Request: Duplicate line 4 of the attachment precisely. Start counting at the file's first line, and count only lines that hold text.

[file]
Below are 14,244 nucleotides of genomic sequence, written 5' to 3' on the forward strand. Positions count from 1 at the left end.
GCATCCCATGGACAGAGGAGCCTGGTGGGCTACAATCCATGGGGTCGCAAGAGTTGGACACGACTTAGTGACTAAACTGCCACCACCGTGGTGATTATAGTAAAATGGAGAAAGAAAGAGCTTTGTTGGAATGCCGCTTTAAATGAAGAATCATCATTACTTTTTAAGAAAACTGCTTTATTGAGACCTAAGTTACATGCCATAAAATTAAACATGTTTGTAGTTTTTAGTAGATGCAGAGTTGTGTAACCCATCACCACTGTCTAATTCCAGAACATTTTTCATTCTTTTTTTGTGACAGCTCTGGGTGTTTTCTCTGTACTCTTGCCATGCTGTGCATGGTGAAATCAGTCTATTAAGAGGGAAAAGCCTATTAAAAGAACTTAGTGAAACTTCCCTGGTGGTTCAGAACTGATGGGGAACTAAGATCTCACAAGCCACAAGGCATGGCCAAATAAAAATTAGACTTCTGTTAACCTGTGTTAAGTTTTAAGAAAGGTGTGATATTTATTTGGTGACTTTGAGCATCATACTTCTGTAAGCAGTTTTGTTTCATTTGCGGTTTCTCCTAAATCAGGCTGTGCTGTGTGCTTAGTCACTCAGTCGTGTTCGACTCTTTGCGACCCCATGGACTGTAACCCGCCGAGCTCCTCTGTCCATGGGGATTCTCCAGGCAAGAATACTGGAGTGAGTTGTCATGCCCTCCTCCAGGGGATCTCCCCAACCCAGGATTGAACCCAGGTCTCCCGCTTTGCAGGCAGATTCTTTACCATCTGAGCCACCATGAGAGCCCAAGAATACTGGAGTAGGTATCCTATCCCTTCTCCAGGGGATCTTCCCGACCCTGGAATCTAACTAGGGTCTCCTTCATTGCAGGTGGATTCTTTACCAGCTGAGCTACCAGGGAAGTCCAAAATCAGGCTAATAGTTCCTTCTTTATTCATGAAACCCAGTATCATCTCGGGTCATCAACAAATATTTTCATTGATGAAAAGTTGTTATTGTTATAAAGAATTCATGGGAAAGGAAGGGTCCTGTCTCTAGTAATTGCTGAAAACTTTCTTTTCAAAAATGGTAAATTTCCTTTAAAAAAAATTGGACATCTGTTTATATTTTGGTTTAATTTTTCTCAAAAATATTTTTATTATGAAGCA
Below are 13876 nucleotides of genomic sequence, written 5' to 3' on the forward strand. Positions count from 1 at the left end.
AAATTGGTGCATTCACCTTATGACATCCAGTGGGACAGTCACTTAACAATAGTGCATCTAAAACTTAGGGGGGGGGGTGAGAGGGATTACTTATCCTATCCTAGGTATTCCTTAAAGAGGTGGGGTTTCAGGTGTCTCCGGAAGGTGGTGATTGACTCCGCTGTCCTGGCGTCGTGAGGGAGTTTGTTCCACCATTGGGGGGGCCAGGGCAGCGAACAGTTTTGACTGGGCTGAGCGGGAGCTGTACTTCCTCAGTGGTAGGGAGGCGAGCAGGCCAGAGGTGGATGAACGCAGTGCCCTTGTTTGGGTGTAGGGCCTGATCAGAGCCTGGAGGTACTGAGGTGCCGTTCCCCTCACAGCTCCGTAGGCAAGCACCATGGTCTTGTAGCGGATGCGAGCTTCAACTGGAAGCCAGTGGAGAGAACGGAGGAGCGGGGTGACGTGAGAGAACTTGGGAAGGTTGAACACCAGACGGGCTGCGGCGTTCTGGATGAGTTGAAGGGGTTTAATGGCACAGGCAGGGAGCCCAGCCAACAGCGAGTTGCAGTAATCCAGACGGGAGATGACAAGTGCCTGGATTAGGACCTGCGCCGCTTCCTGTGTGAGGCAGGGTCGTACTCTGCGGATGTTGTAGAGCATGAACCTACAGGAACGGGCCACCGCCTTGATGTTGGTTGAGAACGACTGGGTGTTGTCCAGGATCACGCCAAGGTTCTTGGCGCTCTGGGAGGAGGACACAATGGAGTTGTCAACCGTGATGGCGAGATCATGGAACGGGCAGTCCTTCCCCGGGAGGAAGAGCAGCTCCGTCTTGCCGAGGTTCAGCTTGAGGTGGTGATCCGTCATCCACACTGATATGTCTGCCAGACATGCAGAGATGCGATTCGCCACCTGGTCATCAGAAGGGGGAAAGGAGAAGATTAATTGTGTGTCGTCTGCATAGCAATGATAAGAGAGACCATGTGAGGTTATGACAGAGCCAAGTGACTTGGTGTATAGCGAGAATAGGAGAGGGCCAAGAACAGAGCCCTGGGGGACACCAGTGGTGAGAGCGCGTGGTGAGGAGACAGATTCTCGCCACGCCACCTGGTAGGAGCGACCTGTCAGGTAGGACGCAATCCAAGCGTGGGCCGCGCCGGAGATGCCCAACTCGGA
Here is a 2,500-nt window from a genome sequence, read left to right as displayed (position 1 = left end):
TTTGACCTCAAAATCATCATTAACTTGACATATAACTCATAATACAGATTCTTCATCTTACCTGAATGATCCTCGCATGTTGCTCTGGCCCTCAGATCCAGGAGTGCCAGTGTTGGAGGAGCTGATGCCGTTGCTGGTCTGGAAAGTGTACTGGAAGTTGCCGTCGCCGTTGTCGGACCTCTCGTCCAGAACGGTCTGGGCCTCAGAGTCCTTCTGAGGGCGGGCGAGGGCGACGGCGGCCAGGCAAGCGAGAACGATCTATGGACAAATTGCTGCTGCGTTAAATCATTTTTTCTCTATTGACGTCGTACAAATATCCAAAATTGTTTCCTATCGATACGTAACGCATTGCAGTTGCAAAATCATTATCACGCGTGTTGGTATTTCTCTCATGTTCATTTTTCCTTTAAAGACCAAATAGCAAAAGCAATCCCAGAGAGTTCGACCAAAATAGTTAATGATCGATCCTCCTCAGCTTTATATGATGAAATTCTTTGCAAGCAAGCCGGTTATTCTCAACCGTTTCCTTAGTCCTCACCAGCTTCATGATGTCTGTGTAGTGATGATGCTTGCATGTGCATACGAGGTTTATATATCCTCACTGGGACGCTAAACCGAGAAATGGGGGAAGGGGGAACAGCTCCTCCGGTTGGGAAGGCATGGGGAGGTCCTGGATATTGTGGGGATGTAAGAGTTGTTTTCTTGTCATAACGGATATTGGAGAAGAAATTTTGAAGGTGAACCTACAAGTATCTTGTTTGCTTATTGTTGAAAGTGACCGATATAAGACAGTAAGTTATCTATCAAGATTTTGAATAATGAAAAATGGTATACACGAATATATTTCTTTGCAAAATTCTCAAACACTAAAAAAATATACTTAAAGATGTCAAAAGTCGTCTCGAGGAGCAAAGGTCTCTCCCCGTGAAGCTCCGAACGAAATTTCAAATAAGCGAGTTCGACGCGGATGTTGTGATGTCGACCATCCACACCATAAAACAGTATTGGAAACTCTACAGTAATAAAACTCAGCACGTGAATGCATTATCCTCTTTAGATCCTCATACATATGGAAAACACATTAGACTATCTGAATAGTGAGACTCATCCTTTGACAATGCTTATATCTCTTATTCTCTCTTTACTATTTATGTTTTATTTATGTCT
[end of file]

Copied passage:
AAATTGGTGCATTCACCTTATGACATCCAGTGGGACAGTCACTTAACAATAGTGCATCTAAAACTTAGGGGGGGGGGTGAGAGGGATTACTTATCCTATCCTAGGTATTCCTTAAAGAGGTGGGGTTTCAGGTGTCTCCGGAAGGTGGTGATTGACTCCGCTGTCCTGGCGTCGTGAGGGAGTTTGTTCCACCATTGGGGGGGCCAGGGCAGCGAACAGTTTTGACTGGGCTGAGCGGGAGCTGTACTTCCTCAGTGGTAGGGAGGCGAGCAGGCCAGAGGTGGATGAACGCAGTGCCCTTGTTTGGGTGTAGGGCCTGATCAGAGCCTGGAGGTACTGAGGTGCCGTTCCCCTCACAGCTCCGTAGGCAAGCACCATGGTCTTGTAGCGGATGCGAGCTTCAACTGGAAGCCAGTGGAGAGAACGGAGGAGCGGGGTGACGTGAGAGAACTTGGGAAGGTTGAACACCAGACGGGCTGCGGCGTTCTGGATGAGTTGAAGGGGTTTAATGGCACAGGCAGGGAGCCCAGCCAACAGCGAGTTGCAGTAATCCAGACGGGAGATGACAAGTGCCTGGATTAGGACCTGCGCCGCTTCCTGTGTGAGGCAGGGTCGTACTCTGCGGATGTTGTAGAGCATGAACCTACAGGAACGGGCCACCGCCTTGATGTTGGTTGAGAACGACTGGGTGTTGTCCAGGATCACGCCAAGGTTCTTGGCGCTCTGGGAGGAGGACACAATGGAGTTGTCAACCGTGATGGCGAGATCATGGAACGGGCAGTCCTTCCCCGGGAGGAAGAGCAGCTCCGTCTTGCCGAGGTTCAGCTTGAGGTGGTGATCCGTCATCCACACTGATATGTCTGCCAGACATGCAGAGATGCGATTCGCCACCTGGTCATCAGAAGGGGGAAAGGAGAAGATTAATTGTGTGTCGTCTGCATAGCAATGATAAGAGAGACCATGTGAGGTTATGACAGAGCCAAGTGACTTGGTGTATAGCGAGAATAGGAGAGGGCCAAGAACAGAGCCCTGGGGGACACCAGTGGTGAGAGCGCGTGGTGAGGAGACAGATTCTCGCCACGCCACCTGGTAGGAGCGACCTGTCAGGTAGGACGCAATCCAAGCGTGGGCCGCGCCGGAGATGCCCAACTCGGA